The next stop was the sailfish grounds, which were only three miles southeast from their location. They pulled up to the fleet of boats that were already fishing and lowered the out- riggers. Brandon and Joe would work the deck while Chris would be captaining. They got the lines in the water with no problems. Five minutes later a fish was on! Joe grabbed the rod and fought the fish, while Brandon reeled in the other lines. Joe shouted, "color", meaning the fish was close and Brandon got the gaff ready. Its a tuna Brandon yelled! Chris said, "it doesnt help for the tournament, but we might as well keep him." "Hes a good 30 lbs," said Joe. With much excitement the tuna was thrown in the cooler and they muttered. "thats diner!" The boys got the lines back in and hoped to catch some sails to continue on with the tournament.
After that, time passed slowly, only 10am and no more action. 11am came and went, as did the following hour. Brandon hoped to break the monotony and said, "Alright boys, it's time for the afternoon bite." But, 1pm came and still no action. "I dont understand, we are doing everything right, we have perfect bait, perfect weather, I dont understand," said Joe. "Thats fishing," said Chris. Brandon said, "It's just too nice out to catch fish." Well lets hope not," said Joe. The captain suggested changing the baits, and the crew followed orders, hoping it would change their luck. At 2pm the boys hadnt got a hit. 3pm came and they would have to leave their spot by 3:30 in order to get back to the marina on time. "Weve given it this much time lets give it 5 more minutes," said the Captain. "Thats right patience pays," said Brandon. The five minutes passed and the boys were feeling defeated when all of a sudden Brandon screamed, "Fish on! Holy smokes two fish on! No wait, we got three fish on, we got a triple, we got a triple on captain," screamed Brandon. Chris had to drive and there was no way the boys would be able to handle the boat and reel in three fish. Chris made a decision, "Cut the third line, if we dont it is going to tangle and we are going to loose all the fish, cut the line," he yelled. Joe quickly cut the line. "Come on boys reel these fish in, its 3:15 and were running out of time," said Chris. "Get the camera," yelled Joe. "My sail just jumped and he is huge!" "Dont worry about no stinking camera; just worry about getting him in the boat," yelled the Captain. "I lost my fish," screamed Brandon. Two fish gone and one to go! "Alright, lets put all out efforts on Joe, he is our last chance, Brandon get your gloves on you are going to grab his bill when Joe reels him in," said the Captain. "Captain I'm gaining on him, he is turning on me; hard right rudder," screamed Joe." "Okay, okay, Im working on it," replied Chris. "I see color, is everybody ready? Put the engines in neutral, he is coming up- grab his bill!" yelled Joe. "I got him! He is huge! Help me pull him in the boat!" Joe dropped his rod and Chris ran from the wheel and the three boys pulled this huge sailfish into the boat. "We got a winner!" screamed Brandon. "Oh yeah, he is at least 100 pounds," estimated Chris. "Good job Joe." "Now all we have to do is make it back to the dock in time for weigh-in," said Joe. "Alright, lets make like a sailfish and haul back to the dock," said Chris.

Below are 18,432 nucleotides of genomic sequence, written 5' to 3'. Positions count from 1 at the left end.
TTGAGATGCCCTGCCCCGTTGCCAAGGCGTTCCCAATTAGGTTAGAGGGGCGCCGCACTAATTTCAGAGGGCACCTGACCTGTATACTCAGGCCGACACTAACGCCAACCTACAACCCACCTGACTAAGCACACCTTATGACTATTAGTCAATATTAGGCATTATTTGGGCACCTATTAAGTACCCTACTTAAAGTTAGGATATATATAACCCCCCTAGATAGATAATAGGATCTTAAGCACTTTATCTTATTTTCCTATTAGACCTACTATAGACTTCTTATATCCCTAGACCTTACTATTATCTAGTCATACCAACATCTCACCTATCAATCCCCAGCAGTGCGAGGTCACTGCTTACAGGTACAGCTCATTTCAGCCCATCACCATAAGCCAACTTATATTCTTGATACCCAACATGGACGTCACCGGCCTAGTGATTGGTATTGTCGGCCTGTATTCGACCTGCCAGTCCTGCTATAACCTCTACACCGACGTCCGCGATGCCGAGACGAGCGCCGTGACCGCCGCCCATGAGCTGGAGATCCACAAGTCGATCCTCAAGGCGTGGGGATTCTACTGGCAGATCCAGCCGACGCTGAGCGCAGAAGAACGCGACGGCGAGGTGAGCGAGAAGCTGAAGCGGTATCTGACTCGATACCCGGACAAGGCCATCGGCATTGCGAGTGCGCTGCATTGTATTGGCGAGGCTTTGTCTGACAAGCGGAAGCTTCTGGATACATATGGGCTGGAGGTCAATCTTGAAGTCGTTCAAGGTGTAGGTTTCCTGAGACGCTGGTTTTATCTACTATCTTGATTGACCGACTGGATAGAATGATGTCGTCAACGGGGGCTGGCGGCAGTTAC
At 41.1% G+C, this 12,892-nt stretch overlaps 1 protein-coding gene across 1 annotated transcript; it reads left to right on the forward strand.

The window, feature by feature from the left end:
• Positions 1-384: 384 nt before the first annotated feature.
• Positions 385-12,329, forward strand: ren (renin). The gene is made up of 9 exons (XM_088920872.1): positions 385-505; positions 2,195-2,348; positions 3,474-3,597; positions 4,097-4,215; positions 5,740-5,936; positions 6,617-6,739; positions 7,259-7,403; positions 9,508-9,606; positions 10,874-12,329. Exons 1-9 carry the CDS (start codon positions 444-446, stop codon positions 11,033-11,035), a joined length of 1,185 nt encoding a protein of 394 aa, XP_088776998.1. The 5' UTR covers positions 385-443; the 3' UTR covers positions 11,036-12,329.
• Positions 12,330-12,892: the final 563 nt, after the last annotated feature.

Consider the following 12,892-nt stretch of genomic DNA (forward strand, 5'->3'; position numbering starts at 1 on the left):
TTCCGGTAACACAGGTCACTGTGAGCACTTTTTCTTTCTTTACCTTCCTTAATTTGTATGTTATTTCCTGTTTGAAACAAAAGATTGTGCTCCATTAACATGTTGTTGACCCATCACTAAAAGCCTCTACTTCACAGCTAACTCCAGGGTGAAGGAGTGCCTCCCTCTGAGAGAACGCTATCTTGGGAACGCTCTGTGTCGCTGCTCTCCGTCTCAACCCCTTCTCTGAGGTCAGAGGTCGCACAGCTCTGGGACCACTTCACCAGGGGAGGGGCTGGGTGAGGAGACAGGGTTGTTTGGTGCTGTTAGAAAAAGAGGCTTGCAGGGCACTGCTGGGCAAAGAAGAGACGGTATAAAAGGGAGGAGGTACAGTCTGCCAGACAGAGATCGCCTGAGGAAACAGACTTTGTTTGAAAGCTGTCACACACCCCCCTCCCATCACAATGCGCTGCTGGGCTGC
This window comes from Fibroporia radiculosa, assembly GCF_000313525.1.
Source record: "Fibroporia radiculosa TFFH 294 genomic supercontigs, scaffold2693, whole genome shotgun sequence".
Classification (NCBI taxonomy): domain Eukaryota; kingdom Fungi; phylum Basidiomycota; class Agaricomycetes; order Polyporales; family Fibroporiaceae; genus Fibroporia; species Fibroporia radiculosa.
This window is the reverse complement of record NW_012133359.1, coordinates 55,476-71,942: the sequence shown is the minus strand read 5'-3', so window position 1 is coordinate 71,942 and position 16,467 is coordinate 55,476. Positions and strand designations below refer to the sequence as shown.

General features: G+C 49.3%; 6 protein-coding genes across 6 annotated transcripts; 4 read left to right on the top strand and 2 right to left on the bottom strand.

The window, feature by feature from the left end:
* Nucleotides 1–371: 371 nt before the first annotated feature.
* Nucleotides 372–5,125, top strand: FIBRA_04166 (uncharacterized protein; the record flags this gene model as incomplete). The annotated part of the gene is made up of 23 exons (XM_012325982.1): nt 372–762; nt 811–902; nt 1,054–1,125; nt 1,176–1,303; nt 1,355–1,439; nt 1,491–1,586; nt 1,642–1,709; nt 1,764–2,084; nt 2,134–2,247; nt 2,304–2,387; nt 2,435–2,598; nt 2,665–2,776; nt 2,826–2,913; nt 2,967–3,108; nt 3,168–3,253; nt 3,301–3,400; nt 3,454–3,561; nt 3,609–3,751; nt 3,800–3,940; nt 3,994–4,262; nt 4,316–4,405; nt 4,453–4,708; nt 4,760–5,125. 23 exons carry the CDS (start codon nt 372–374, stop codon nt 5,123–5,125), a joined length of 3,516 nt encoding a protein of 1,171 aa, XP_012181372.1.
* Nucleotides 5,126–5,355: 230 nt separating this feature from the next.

Arriving at the Marina just in time, there was a pile of boats all weighing-in their fish. No one came close to the fish that Joe reeled in. It weighed in at 104 pounds! The boys won first place that day and split the five thousand three ways.
Regulator – The
Finest in Offshore Sportfishing Boats
From 23 - 34 Feet
Regulator Marine, Inc. • 187 Peanut Drive • P.O. Box 49 • Edenton, North Carolina 27932 • 252-482-3837